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[463] train; and as for courage, a coward and a Puritan
Chap. X.}
never went together. ‘He that prays best, and preaches best, will fight best;’ such was the judgment of Cromwell, the greatest soldier of his age.

It was in self-defence that Puritanism in America began those transient persecutions of which the excesses shall find in me no apologist; and which yet were no more than a train of mists, hovering, of an autumn morning, over the channel of a fine river, that diffused freshness and fertility wherever it wound. The people did not attempt to convert others, but to protect themselves; they never punished opinion as such; they never attempted to torture or terrify men into orthodoxy. The history of religious persecution in New England is simply this;—the Puritans established a government in America such as the laws of natural justice warranted, and such as the statutes and common law of England did not warrant; and that was done by men who still acknowledged the duty of a limited allegiance to the parent state. The Episcopalians had declared themselves the enemies of the party, and waged against it a war of extermination; Puritanism excluded them from its asylum. Roger Williams, the apostle of ‘soul-liberty,’ weakened the cause of civil independence by impairing its unity; and he was expelled, even though Massachusetts always bore good testimony to his spotless virtues.1 Wheelwright and his friends, in their zeal for strict Calvinism, forgot their duty as citizens, and they also were exiled. The Anabaptist, who could not be relied upon as an ally, was guarded as a foe. The Quakers denounced the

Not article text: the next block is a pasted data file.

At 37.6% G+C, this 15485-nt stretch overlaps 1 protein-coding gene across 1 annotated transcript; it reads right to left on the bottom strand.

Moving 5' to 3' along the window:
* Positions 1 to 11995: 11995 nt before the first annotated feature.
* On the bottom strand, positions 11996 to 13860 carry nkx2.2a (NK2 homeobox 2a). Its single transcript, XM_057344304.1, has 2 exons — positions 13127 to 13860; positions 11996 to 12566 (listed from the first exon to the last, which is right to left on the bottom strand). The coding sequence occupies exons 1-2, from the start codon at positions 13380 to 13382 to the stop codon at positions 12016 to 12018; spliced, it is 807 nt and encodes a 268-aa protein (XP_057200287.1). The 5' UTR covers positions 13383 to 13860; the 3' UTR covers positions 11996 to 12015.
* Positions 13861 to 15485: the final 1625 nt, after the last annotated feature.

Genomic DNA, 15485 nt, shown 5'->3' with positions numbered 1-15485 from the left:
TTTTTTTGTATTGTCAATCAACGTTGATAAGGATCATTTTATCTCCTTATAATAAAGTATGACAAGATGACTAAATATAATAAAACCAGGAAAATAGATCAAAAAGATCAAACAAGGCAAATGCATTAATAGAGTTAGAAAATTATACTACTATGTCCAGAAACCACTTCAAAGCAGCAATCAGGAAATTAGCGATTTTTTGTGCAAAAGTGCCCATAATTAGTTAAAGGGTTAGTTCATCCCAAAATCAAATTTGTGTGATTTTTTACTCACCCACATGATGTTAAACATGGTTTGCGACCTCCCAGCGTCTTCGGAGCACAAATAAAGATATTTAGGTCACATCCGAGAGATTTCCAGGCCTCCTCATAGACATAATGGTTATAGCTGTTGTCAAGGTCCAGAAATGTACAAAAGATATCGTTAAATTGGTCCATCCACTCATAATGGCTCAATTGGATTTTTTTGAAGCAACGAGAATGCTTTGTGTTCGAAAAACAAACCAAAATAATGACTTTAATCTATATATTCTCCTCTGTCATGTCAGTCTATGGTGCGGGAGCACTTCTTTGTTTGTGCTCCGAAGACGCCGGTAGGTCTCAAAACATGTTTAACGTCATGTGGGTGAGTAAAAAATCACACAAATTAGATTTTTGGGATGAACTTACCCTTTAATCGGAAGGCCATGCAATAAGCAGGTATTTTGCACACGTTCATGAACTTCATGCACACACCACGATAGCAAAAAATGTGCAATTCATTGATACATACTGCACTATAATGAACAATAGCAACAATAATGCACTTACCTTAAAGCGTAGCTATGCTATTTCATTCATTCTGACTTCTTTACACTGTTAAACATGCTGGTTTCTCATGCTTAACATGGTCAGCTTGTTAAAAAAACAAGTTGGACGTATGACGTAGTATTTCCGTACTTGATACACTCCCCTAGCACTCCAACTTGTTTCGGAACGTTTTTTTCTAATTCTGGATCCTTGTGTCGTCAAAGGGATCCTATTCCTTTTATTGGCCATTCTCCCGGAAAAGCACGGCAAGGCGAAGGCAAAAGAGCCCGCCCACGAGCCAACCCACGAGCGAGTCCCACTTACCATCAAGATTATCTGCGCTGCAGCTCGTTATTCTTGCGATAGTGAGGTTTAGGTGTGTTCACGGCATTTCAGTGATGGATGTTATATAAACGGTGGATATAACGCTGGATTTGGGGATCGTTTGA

1 Backus, i. 155. Winthrop, II. 193.

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